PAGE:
The nuclear arms race is a reality for all of us. Yet as proliferation continues, and more and more nations acquire the ultimate arms, the stakes of state-sponsored nuclear activity are soaring to frightening heights. Even more disturbing is the possibility of such weapons being manufactured and deployed by guerilla non-state terrorist groups such as al-Qaeda. Drawing on astonishing conversations, interviews and first-hand sources, "The Atomic Bazaar" investigates the inexorable drift of nuclear weapons technology from the hands of the rich into the hands of the poor. William Langewiesche takes us to the smuggling back routes in Turkey and to the extraordinary 'nuclear cities' in Russia, which housed nearly a million people yet for decades were so secret that they did not appear on maps. He meets disillusioned Washington officials, scientists, technicians, smugglers and Israeli spies.
He also tells the extraordinary story of Abdul Qadeer Khan, the scientist at the forefront of nuclear development and trade in the Middle East, who masterminded the theft and sale of centrifuge designs that helped build Pakistan's nuclear arsenal, and who single-handedly peddled nuclear plans of North Korea, Iran and other potentially hostile countries. From Hiroshima to the present day, Langewiesche describes a reality of urgent consequence - one that the West must face up to, but without the blinkered response of suppressing civil liberties, limiting trade or waging blind wars on 'rogue' nations. Searing, provocative and timely, this is investigative journalism at its very best.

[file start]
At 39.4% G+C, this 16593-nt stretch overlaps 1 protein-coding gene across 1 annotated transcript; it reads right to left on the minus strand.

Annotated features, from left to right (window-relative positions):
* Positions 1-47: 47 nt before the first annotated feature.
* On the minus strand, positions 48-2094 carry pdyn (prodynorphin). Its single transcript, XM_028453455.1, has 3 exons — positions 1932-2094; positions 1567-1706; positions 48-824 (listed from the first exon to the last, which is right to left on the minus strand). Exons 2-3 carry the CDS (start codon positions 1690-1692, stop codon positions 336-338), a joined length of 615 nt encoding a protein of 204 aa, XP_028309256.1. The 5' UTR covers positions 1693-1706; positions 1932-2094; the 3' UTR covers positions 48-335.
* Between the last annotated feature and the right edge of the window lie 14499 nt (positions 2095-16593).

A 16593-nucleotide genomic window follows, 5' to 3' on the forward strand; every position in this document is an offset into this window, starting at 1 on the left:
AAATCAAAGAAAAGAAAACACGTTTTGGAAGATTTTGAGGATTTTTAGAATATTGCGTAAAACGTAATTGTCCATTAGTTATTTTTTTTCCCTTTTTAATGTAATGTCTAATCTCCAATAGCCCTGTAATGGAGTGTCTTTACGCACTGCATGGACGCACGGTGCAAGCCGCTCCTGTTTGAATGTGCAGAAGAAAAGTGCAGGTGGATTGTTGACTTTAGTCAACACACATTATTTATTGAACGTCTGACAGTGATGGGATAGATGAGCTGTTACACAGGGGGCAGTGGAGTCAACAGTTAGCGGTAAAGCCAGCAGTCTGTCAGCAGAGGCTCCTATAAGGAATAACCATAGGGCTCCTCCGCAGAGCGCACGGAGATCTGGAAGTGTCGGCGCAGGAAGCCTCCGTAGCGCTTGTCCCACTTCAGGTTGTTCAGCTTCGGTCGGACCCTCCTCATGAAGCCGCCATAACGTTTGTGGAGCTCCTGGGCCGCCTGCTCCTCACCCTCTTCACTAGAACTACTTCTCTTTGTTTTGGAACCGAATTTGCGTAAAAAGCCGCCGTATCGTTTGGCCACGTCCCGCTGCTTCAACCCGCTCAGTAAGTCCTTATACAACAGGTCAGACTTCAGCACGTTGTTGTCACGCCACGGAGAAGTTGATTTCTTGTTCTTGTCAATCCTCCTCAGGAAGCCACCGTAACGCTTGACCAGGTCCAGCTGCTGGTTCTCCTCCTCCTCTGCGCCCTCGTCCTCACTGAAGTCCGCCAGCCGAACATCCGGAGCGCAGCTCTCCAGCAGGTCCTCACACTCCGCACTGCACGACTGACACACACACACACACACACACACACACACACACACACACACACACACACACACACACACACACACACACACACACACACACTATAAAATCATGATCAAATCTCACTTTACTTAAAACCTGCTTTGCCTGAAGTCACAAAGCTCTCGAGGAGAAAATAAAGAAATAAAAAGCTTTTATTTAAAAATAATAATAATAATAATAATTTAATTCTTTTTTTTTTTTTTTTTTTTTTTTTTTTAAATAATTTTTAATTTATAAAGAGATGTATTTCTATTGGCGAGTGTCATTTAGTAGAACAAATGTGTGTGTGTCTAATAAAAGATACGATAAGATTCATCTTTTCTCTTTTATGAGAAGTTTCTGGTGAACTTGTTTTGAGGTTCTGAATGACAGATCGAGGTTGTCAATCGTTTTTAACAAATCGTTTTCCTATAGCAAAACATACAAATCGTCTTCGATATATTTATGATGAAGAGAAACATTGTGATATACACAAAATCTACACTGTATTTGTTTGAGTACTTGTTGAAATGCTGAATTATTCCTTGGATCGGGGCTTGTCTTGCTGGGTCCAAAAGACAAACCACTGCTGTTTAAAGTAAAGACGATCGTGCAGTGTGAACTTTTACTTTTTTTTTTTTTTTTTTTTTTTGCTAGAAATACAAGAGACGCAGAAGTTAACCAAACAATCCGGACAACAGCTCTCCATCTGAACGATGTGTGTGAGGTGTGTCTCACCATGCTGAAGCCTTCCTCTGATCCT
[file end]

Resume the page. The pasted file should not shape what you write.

William Langewiesche is the author of five previous books, including American Ground and The Outlaw Sea. He is currently International Editor for Vanity Fair and was for years a national correspondent for Atlantic Monthly.